But if you don’t embrace cookieless marketing, you’ll be in the dark when third-party cookies are disabled. You won’t know what your prospective customers want or what they’ll respond to, and you’ll be stuck serving up the same content to everyone, no matter where they are in the customer journey.
This predicament is known as measurement blackout or the inability to quantify the impact of your marketing efforts. Marketing measurement is crucial for marketing ROI and determining which campaigns are worth reinvesting in.
How to prep for cookieless marketing
Unfortunately, adopting cookieless marketing isn’t as simple as flipping a switch. Instead, it demands creative innovation, new technology, and maybe a whole new organizational approach to data management. In addition, it is key to understand the difference in approaches for marketing vs. advertising.
Tracking and measuring without cookies
Once cookies are deprecated, the granular measurements you’re used to will shift to broader tactics to support holistic, multichannel measurement strategies that respect consumer privacy.
Companies like Google, Amazon, and Facebook operate within highly monetized “walled” gardens. So, naturally, the more you leverage these platforms, the less you understand your customers and their journey.
While it’s important to advertise in these spaces, they aren’t the only game in town. A balanced and healthy marketing mix that provides more transparency is the better approach.
Data standards and metadata management
You’re going to be collecting more first-party data to compensate for the loss of third-party cookies. Therefore, data standards and metadata management are vital for maximizing its value and gaining insight into your customers’ journey.
A common set of data standards will ensure everyone speaks one data language and uses a shared approach to storing, sharing, and interpreting data. In addition, metadata management will organize your growing data stores, making information discoverable for analytics-based decisions and marketing measurement.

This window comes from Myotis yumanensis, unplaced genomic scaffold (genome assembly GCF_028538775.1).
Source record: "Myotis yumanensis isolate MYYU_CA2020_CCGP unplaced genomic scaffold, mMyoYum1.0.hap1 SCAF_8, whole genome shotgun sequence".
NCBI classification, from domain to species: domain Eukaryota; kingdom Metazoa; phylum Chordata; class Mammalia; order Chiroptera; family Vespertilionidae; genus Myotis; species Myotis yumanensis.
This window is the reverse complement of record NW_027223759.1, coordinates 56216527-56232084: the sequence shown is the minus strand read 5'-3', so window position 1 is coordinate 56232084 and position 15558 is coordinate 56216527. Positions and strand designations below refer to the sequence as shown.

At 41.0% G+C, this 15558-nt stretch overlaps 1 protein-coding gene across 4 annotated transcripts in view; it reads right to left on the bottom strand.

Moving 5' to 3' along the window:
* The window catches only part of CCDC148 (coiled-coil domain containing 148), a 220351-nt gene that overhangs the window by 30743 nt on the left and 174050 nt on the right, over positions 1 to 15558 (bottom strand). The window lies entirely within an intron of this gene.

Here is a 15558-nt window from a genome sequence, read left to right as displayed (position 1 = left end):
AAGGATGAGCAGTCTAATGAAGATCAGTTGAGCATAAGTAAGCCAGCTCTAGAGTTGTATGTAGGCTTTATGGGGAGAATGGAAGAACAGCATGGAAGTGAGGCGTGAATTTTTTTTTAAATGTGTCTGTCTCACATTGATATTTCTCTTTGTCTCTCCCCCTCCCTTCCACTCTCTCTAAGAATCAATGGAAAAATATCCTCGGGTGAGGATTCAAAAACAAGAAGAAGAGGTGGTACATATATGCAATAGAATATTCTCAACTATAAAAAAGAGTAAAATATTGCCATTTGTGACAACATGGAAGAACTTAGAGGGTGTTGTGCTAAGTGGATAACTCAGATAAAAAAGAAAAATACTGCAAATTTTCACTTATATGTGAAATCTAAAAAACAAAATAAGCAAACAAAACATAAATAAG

The new experience for advertisers and publishers
The cookieless future isn’t all bad for advertisers and publishers — so long as they evolve and leverage other data types and cookieless tactics.
For instance, they can use weather, context, and location to deliver relevant ads to consumers, or they can apply predictive analytics to determine how likely a consumer is to take action. And with artificial intelligence constantly improving, AdTech platforms can fill in the gaps once filled by cookies.
The leading marketing alternatives to third-party cookies
Cookieless digital marketing doesn’t mean you have to fly blind or revert to Mad Men-era tactics, but it does involve a broader, less granular approach to marketing. Thankfully, you have plenty of viable options to display relevant ads.
First-party data and cookies
First-party data is firsthand information about your prospects and customers, such as email addresses, purchase history, demographics, and more. It’s highly accurate because you collect it yourself.
First-party cookies are automatically stored on users’ devices by the websites they visit. While recognizing returning users and their preferences is their primary function, they also help site owners perform analytics and build digital advertising campaigns.
The importance of first-party data in a post-cookie world cannot be overstated – your success depends on it. If you leverage it effectively, you can correlate touchpoints with confidence and generate a 360-degree view of your target audience.
User consent for first-party cookies
Make it clear that accepting certain cookies allows you to retain information like login credentials, settings, and favorites and provide a more seamless checkout experience.